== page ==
UEFA EURO - 2019/21 SeasonMatch press kits
|Czech Republic||Wembley Stadium - LondonTuesday 22 June 2021|
21.00CET (20.00 local time) Group D - Matchday 3
Having each earned a home win when they were paired together in qualifying, the stakes are even higher as Czech Republic and England meet again in the final round of UEFA EURO 2020 Group D matches.
• The two qualifying contests between the teams proved to be contrasting affairs. England eased to a 5-0 victory at Wembley in their opening fixture on 22 March 2019, Raheem Sterling scoring a hat-trick and Harry Kane also on target from the penalty spot. A late Tomáš Kalas own goal completed the Czech Republic's heaviest defeat as an independent nation. The match featured England debuts for substitutes Declan Rice and Callum Hudson-Odoi.
• England looked set for another straightforward evening when Kane struck, again from the spot, after five minutes of the reverse fixture at Prague's Eden Arena on 11 October 2019, but Jakub Brabec levelled five minutes later with his first international goal before substitute Zdeněk Ondrášek marked his international debut with an 85th-minute winner.
• That was the Czech Republic's first victory against England, who had only lost twice in 13 games against Czecholsovakia, most recently 2-1 in Bratislava in October 1975.
• That result came in qualifying for the 1976 UEFA European Championship; England had won the home game 3-0 at Wembley but it was the Czechoslovakians who went on to reach the four-team final tournament and, ultimately, were crowned European champions.
• While this is their first meeting at a EURO finals, England and Czechoslovakia were twice drawn together in the group stage of the FIFA World Cup, England winning 1-0 in the Mexican city of Guadalajara in 1970 and 2-0 in Bilbao, Spain 12 years later.
• The Czech Republic's away record against England is D1 L2; including their results as Czechoslovakia, they have never won against England in England, drawing only two of their eight contests.
EURO facts: Czech Republic
• The Czech Republic have qualified for every EURO final tournament since Czechoslovakia split in 1993.
• They won the competition as part of Czechoslovakia in 1976 and reached the final in their first appearance as the Czech Republic in 1996, losing to Germany.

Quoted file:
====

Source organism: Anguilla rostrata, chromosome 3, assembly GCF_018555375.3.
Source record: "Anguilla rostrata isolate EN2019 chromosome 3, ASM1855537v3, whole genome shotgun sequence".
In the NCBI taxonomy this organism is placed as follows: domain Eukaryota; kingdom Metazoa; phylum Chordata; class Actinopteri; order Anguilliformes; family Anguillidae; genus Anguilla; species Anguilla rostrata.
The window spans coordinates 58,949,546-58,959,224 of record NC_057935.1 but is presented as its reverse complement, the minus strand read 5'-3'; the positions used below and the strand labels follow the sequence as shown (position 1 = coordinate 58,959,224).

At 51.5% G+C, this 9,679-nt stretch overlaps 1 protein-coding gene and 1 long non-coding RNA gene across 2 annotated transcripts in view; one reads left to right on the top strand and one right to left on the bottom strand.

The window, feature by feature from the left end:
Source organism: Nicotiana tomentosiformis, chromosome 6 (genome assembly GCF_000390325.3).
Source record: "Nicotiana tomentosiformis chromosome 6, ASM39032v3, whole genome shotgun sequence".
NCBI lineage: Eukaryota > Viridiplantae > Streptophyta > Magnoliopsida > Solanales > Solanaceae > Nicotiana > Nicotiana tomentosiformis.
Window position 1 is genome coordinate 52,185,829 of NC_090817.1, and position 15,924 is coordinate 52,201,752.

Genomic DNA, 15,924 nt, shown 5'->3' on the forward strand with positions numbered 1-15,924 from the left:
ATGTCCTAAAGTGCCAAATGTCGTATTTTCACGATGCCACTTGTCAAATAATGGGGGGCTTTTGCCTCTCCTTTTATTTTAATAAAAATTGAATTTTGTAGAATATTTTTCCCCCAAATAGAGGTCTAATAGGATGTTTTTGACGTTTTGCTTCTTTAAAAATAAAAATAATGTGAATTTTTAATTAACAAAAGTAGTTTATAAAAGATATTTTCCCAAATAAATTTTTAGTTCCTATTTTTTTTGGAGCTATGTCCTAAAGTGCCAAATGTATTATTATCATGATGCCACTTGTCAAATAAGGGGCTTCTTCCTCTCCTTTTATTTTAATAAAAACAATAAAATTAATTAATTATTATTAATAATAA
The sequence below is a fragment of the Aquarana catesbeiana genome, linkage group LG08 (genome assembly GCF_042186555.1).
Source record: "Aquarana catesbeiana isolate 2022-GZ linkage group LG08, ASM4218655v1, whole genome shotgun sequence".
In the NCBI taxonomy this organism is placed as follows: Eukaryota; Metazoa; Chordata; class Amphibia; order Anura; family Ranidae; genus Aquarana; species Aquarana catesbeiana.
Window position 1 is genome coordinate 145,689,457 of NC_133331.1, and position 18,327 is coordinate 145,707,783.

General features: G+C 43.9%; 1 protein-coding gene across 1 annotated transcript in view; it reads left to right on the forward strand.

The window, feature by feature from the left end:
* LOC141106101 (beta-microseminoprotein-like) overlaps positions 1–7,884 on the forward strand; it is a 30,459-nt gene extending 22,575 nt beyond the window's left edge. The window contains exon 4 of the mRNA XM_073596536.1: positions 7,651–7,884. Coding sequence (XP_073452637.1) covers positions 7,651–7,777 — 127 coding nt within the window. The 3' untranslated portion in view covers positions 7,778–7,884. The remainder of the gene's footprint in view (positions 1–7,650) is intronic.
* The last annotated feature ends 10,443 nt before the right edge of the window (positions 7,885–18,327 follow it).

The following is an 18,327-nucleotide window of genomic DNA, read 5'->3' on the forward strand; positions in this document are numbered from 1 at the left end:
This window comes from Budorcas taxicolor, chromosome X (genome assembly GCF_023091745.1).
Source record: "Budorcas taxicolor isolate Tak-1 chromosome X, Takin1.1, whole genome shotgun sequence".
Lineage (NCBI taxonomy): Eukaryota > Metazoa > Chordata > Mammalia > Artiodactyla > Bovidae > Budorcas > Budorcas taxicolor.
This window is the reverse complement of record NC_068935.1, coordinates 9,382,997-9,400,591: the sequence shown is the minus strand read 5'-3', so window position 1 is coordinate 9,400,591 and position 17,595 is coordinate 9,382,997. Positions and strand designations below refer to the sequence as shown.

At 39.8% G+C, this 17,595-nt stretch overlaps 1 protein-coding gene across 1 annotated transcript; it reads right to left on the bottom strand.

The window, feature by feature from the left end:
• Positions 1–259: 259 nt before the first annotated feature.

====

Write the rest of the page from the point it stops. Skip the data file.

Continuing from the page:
• The Czech Republic also reached the semi-finals at UEFA EURO 2004 and the quarter-finals eight years later.
• In 2016, the Czechs finished bottom of their group having picked up one point from three games. Losses to Spain (0-1) and Turkey (0-2) sandwiched a 2-2 draw against Croatia in which the Czechs had rallied from two goals down. That was the only time they had avoided defeat – or found the net – in their last four EURO finals games prior to Matchday 1.
• Jaroslav Šilhavý's charges qualified for UEFA EURO 2020 as Group A runners-up behind England. That 5-0 loss at Wembley in their first fixture was one of three defeats the Czechs suffered in qualifying, although five wins ensured they finished with 15 points, four above third-placed Kosovo.
• The Czechs' record at EURO '96 in England was W2 D2 L2; the 2-1 golden-goal defeat in the final was their only match at Wembley in the tournament.
• The Czech Republic have never won at Wembley, where their overall record is D1 L3; they conceded 11 goals in those four matches. As Czechoslovakia, their record at Wembley was also D1 L3; furthermore, they lost 5-4 at Tottenham's former ground White Hart Lane in a 1937 friendly, their only other game in London.
EURO facts: England
• This is England's tenth appearance in the UEFA European Championship; they finished third in 1968 and also reached the semi-finals on home soil in 1996.
• England failed to qualify for the final tournament in 2008, the only time they have missed out since 1984.
• A team managed by Roy Hodgson won all ten qualifiers on the way to UEFA EURO 2016, where they finished second behind Wales in their section after taking five points from three matches, only to be shocked by Iceland in the round of 16 (1-2).
• Gareth Southgate's side finished top of Group A in UEFA EURO 2020 qualifying, winning seven of their eight matches (L1) to progress six points ahead of the Czech Republic. That 2-1 loss in Prague was England's sole defeat.
• Kane finished as the overall top scorer in the qualifying group stage with 12 goals, including at least one in every game. He also provided five assists.
• Sterling was involved in 15 of England's 37 qualifying goals, scoring eight himself with seven assists.
• Prior to Matchday 1, the defeat by Iceland in the last 16 at UEFA EURO 2016 was England's only reverse in 11 EURO finals matches (W5 D5), with the eliminations on penalties by Italy (2012) and Portugal (2004) counted as draws.
• England's record at Wembley before UEFA EURO 2020 kicked off was W183 D72 L39. Before this tournament they had won nine of ten matches at the stadium, including UEFA EURO 2020 qualifiers against the Czech Republic (5-0), Bulgaria (4-0) and Montenegro (7-0); the 1-0 UEFA Nations League loss to Denmark on 14 October 2020 was only their second loss in their last 22 matches at Wembley (W16 D4).
• England came into UEFA EURO 2020 having never lost in the finals of a major tournament at Wembley (W7 D3), though they were defeated on penalties there by Germany after a 1-1 draw in the semi-final of EURO '96.
Links and trivia
• Have played together: